Pup Quiz

A rousing cheer for the charity Israel Guide Dogs, which took to Zoom to assist dog owners with dilemmas. In one corner sat celebrity vet, broadcaster and animal welfare campaigner Mark Abraham proffering advice, while in another, trainer Jordan Shelley solved a cockapoo’s behavioural issues. At one point, it looked as if a fluffy dog sitting on the lap of his owner was about to ask a question, which is a testament
to the charity’s  treatment of four-legged friends.

A-list entertainment

I’m not sure what younger participants made of the guests at the 100th episode of JLGB Virtual last  week, but I was thrilled seeing actress Jamie Lee Curtis and her acclaimed film director husband Christopher Guest take questions from effusive host Cidney Miller. Cidney isn’t old enough to remember Jamie’s scream queen debut in Halloween, let alone the performances by the actress’ late parents, Janet Leigh in Psycho and father Tony Curtis in Spartacus.

Jamie Lee Curtis

But it mattered not, as the couple were there to salute the work of JLGB founder Colonel Albert E. W. Goldsmid, who happens to be Guest’s great-grandfather. Name-dropping has never been more impressive and there was enough laughter to suggest the Hollywood A-listers enjoyed every minute of this JN partnered event . With JLGB evolving into the UK Jewish world’s equivalent of Graham Norton, a donation to the club is the best way to secure an invite to the next starry line-up.

Support your Jewish community. Support your Jewish News

Thank you for helping to make Jewish News the leading source of news and opinion for the UK Jewish community. Today we're asking for your invaluable help to continue putting our community first in everything we do.

Unlike other Jewish media, we do not charge for content. That won’t change. Because we are free, we rely on advertising to cover our costs. This vital lifeline, which has dropped in recent years, has fallen further due to coronavirus.

For as little as £5 a month you can help sustain the vital work we do in celebrating and standing up for Jewish life in Britain.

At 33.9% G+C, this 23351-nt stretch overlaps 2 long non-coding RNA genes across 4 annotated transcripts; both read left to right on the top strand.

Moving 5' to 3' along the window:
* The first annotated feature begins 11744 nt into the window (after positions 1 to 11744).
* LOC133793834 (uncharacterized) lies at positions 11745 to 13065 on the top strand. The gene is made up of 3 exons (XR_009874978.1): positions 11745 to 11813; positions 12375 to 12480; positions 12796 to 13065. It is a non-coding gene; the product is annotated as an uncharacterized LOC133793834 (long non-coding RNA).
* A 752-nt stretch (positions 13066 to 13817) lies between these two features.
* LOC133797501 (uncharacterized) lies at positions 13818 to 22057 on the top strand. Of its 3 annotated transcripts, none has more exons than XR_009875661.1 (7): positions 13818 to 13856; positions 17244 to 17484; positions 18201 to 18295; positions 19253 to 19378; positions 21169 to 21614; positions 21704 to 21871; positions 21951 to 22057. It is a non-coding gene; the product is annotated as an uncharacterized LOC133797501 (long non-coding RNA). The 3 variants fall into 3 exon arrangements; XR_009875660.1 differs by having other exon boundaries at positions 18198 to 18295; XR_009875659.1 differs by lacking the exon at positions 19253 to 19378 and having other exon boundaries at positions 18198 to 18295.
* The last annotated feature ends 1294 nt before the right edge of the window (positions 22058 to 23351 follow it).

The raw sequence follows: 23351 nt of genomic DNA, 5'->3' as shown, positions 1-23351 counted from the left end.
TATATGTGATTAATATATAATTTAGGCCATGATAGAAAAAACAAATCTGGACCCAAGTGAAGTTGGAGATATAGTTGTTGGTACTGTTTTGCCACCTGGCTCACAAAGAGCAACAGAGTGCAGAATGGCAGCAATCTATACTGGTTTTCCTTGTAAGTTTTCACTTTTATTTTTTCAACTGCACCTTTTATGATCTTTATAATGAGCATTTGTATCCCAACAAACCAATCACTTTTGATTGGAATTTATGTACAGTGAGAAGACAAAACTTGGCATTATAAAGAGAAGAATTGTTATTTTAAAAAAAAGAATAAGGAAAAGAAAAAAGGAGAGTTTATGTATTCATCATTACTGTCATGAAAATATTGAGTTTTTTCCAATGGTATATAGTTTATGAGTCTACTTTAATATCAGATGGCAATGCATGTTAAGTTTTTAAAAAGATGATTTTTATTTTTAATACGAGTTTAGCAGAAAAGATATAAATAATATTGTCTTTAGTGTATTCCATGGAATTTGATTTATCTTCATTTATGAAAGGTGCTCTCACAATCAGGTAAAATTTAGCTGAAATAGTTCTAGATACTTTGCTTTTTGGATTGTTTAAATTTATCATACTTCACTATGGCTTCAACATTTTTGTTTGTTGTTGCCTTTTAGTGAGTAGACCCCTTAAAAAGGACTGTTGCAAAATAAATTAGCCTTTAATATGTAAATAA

Jewish News holds our community together and keeps us connected. Like a synagogue, it’s where people turn to feel part of something bigger. It also proudly shows the rest of Britain the vibrancy and rich culture of modern Jewish life.

You can make a quick and easy one-off or monthly contribution of £5, £10, £20 or any other sum you’re comfortable with.

100% of your donation will help us continue celebrating our community, in all its dynamic diversity...


Being a community platform means so much more than producing a newspaper and website. One of our proudest roles is media partnering with our invaluable charities to amplify the outstanding work they do to help us all.


There’s no shortage of oys in the world but Jewish News takes every opportunity to celebrate the joys too, through projects like Night of Heroes, 40 Under 40 and other compelling countdowns that make the community kvell with pride.


In the first collaboration between media outlets from different faiths, Jewish News worked with British Muslim TV and Church Times to produce a list of young activists leading the way on interfaith understanding.


Royal Mail issued a stamp honouring Holocaust hero Sir Nicholas Winton after a Jewish News campaign attracted more than 100,000 backers. Jewish News also produces special editions of the paper highlighting pressing issues including mental health and Holocaust remembrance.

Easy access

In an age when news is readily accessible, Jewish News provides high-quality content free online and offline, removing any financial barriers to connecting people.

Voice of our community to wider society

The Jewish News team regularly appears on TV, radio and on the pages of the national press to comment on stories about the Jewish community. Easy access to the paper on the streets of London also means Jewish News provides an invaluable window into the community for the country at large.

We hope you agree all this is worth preserving.

read more: